It is up to you to make sure that the assembler names you choose do not conflict with any other assembler symbols. Also, you must not use a register name; that would produce completely invalid assembler code. GCC does not as yet have the ability to store static variables in registers. Perhaps that will be added.

In your case,

extern int bar(int x) asm("bar");

should tell GCC that "bar uses asm name ``bar`', even though it's a ccall function".

  • 1
    Does this mean that the default behavior of GCC on Linux should be that the "C" names have a leading underscore? If so, there's something in the OP's build environment that's turning it off? – Michael Burr Jun 24 '09 at 0:35
  • 3
    On Linux, functions following the standard C calling convention (ccall, cdecl, whatever you want to call it) are not decorated. On Windows, stdcall is the "default" calling convention, and functions following anything else (like the standard C calling convention) are decorated. – ephemient Jun 24 '09 at 0:46
  • As I said, the -fleading-underscore and -fno-leading-underscore options didn't seem to do anything (they neither remove the underscores in the C functions nor add them for the assembly symbols); if you Google around for a bit you'll see that others had the same experience so I get the impression these options are pretty useless. The asm() suggestion is a good one; I may well end up using that. The only downside is that the symbol itself still doesn't have the proper name (which would be _bar on Windows) but at least I can link on both platforms without further source code modifications. – Maks Verver Jun 24 '09 at 14:15
  • 4
    clang: error: unknown argument: '-no-leading-underscore' clang: error: unknown argument: '-fno-leading-underscore' clang: error: unknown argument: '-fleading-underscore' – anon58192932 Oct 19 '16 at 13:45
  • You don't need extern in the prototype. godbolt.org/z/kpFShC shows that void start(void) asm("_mystart"); works. Also, you probably want a type name in your example instead of using legacy C default-int. – Peter Cordes Feb 20 '20 at 3:39

You can use the C preprocessor to preprocess your assembly and use a macro to add the missing underscores on Windows. First, you need to rename your assembly file from bar.s to bar.S (capital 'S'). This tells gcc to use cpp to preprocess the file.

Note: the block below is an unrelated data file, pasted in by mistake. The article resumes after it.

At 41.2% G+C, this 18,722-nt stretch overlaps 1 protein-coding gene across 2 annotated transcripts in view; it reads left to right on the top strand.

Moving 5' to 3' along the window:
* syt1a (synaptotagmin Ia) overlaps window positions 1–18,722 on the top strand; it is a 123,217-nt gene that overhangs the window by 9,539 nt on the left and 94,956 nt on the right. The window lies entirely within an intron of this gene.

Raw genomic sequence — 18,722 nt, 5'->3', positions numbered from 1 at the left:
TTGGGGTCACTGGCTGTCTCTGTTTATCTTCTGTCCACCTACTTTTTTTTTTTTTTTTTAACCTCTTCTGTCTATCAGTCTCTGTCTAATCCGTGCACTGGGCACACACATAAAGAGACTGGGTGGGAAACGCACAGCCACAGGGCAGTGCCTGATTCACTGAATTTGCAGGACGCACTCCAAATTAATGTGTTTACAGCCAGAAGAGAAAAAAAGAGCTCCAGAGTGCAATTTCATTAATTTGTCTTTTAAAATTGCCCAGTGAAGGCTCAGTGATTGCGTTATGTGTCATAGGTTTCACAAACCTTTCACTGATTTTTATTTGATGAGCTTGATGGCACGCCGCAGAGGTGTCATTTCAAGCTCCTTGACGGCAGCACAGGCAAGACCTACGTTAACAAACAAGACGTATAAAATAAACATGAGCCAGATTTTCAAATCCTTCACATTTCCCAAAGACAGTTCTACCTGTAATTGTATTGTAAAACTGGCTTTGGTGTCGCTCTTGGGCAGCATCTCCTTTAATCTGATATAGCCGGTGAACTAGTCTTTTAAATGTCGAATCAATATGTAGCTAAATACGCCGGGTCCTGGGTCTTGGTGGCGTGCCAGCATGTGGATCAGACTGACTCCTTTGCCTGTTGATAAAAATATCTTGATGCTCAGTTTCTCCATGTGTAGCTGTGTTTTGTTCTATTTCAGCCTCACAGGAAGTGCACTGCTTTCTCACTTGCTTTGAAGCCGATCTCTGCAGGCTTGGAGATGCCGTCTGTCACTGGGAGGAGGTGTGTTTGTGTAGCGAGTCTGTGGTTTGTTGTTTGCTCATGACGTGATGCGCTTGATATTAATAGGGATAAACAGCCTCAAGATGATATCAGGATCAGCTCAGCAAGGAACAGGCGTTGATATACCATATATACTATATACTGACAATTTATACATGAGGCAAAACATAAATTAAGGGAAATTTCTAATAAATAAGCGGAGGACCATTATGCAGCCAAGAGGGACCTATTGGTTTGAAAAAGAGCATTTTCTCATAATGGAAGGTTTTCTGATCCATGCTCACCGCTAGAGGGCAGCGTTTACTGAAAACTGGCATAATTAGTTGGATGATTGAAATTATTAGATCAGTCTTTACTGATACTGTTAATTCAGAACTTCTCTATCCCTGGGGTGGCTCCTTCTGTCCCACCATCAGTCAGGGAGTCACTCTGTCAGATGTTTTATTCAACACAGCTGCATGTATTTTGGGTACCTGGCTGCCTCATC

To add the missing underscores, you can define a macro "cdecl" like this:

#if defined(__WIN32__)
# define cdecl(s) _##s
# define cdecl(s) s

Then use it like this:

.global cdecl(bar)
    movl 4(%esp), %eax
    addl %eax, %eax

Note that Mac OSX also requires leading underscores, so you can update the first line of the macro like this:

#if defined(__WIN32__) || defined(__APPLE__)

can you declare it twice?

.global bar
.global _bar

I haven't written assembly in awhile, but does the .global identifier just act sort of like a label?

  • 1
    The .global directive only specifies that this identifier refers to a global symbol, so that could be made to work if I also define two labels for the function, e.g.: .global bar .global _bar bar: _bar: <etc> Aside from the duplication, I also get a useless "bar" symbol on Windows, and a useless "_bar" symbol on Linux. I was hoping for something cleaner, but this does work, so I thank you for the suggestion. – Maks Verver Jun 24 '09 at 14:11

Compilers for the ELF target do not add leading underscores by default. You could add -fleading-underscore when compiling to ELF format (under Linux). Use a conditional in the makefile.

Reference: http://opencores.org/openrisc,gnu_toolchain (do an on-page search for "leave global names unchanged")